Michigan's starting lineup against the Central State Teachers was Ted Petoskey (left end), DuVal Goldsmith (left tackle), John Kowalik (left guard), Thomas Cooke (center), Leslie Frisk (right guard), Cecil Cantrill (right tackle), Norm Daniels (right end), Louis Westover (quarterback), Heston (left halfback), Estel Tessmer (right halfback), and Roderick Cox (fullback).[1]

Week 1: Michigan Normal[edit]

Week 1: Michigan Normal at Michigan
1 2 3 4 Total
Michigan Normal 0 0 0 0 0
Michigan 0 0 0 0 0

In the second game of the doubleheader, Michigan's first-team players defeated Michigan Normal by a 34 to 0 score. Michigan's touchdowns were scored by halfback Herman Everhardus (one-yard run in second quarter), backup halfback Jack Heston (16-yard run in second quarter), guard Stanley Hozer (four-yard run in second quarter), end Ted Petoskey (25-yard pass from William Renner), and halfback Stanley Fay (short run in second half). Hozer kicked two points after touchdown, and Petoskey and Omer LaJeunesse kicked one each.[1]

Michigan's starting lineup against Michigan Normal was Bill Hewitt (left end), Howie Auer (left tackle), Hozer (left guard), Maynard Morrison (center), LaJeunesse (right guard), Tom Samuels (right tackle), Ivy Williamson (right end), Harry Newman (quarterback), Everhardus (left halfback), Stanley Fay (right halfback), and Roy Hudson (fullback).[1]

Week 2: Chicago[edit]

Week 2: Chicago at Michigan
1 2 3 4 Total
Chicago 0 0 7 0 7
Michigan 0 13 0 0 13

On October 10, 1931, Michigan defeated Amos Alonzo Stagg's Chicago Maroons by a 13 to 7 score. Both of Michigan's touchdowns were scored in the second quarter on passes thrown by Harry Newman. Stanley Fay caught the first one, and Roy Hudson the second one. Newman also kicked a point after touchdown.[2]

Michigan's starting lineup against Chicago was Bill Hewitt (left end), Howie Auer (left tackle), Leslie Douglass (left guard), Maynard Morrison (center), Omer LaJeunesse (right guard), Tom Samuels (right tackle), Ivy Williamson (right end), Louis Westover (quarterback), Stanley Fay (left halfback), Jack Heston (right halfback), and Roy Hudson (fullback).[2]

Week 3: Ohio State[edit]

Week 3: Ohio State at Michigan
1 2 3 4 Total
Ohio State 7 0 6 7 20
Michigan 7 0 0 0 7

On October 17, 1931, Michigan suffered its only loss of the season, falling to Ohio State by a 20 to 7 score. Jack Heston fumbled the opening kickoff at Michigan's 24-yard line. The defense held, but Heston then fumbled again on the next drive at Michigan's 31-yard line. Bill Carroll then ran for a touchdown in the first quarter. Ohio State's sophomore quarterback Carl Cramer also scored two touchdowns, including a 42-yard punt return in the fourth quarter. Michigan's only touchdown was scored by end Ivy Williamson with DuVal Goldsmith kicking the extra point.[3] After losing to Ohio State, the Wolverines went 22 games and nearly three years before losing another game.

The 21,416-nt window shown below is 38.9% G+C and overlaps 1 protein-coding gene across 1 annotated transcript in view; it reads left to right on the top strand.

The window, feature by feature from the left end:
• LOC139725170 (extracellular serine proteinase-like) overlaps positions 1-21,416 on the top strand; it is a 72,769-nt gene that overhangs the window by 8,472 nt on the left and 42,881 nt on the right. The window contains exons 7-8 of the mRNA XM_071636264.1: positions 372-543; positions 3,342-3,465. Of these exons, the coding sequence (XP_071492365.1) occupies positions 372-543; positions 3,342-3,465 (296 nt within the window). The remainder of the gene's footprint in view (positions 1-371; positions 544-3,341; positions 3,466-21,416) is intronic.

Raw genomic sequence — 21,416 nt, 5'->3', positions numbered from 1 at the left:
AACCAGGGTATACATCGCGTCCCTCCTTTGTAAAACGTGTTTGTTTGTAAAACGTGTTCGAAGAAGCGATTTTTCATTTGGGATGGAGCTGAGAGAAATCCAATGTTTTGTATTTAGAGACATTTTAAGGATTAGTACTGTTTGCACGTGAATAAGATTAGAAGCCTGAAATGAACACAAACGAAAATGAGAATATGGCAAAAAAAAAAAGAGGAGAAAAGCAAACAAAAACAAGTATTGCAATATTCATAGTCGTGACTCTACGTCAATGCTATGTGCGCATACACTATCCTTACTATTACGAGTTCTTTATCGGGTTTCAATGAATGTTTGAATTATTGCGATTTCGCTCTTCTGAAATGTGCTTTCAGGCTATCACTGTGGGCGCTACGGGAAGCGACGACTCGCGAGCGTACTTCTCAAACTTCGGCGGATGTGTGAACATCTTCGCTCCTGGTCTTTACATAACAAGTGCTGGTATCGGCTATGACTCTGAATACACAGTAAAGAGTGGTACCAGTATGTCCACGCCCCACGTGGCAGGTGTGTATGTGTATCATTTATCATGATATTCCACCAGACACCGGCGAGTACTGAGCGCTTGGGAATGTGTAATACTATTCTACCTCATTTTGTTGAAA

Michigan's starting lineup against Ohio State was Bill Hewitt (left end), Howie Auer (left tackle), Omer LaJeunesse (left guard), Maynard Morrison (center), John Kowalik (right guard), Tom Samuels (right tackle), Ivy Williamson (right end), Harry Newman (quarterback), Jack Heston (left halfback), Stanley Fay (right halfback), and Roy Hudson (fullback).[3]

Week 4: at Illinois[edit]

Week 4: Michigan at Illinois
1 2 3 4 Total
Michigan 0 0 0 0 0
Illinois 0 0 0 0 0

On October 24, 1931, Michigan defeated Illinois by a 35 to 0 score. Michigan's 35 points was the most scored against an Illinois team under head coach Robert Zuppke. Fullback Bill Hewitt averaged over six yards per carry on 24 carries. Michigan's five touchdowns were scored by Stanley Fay (2), Jack Heston John Kowalik, and Harry Newman (45-yard interception return). Ted Petoskey kicked two points after touchdown, and Newman kicked three.[4]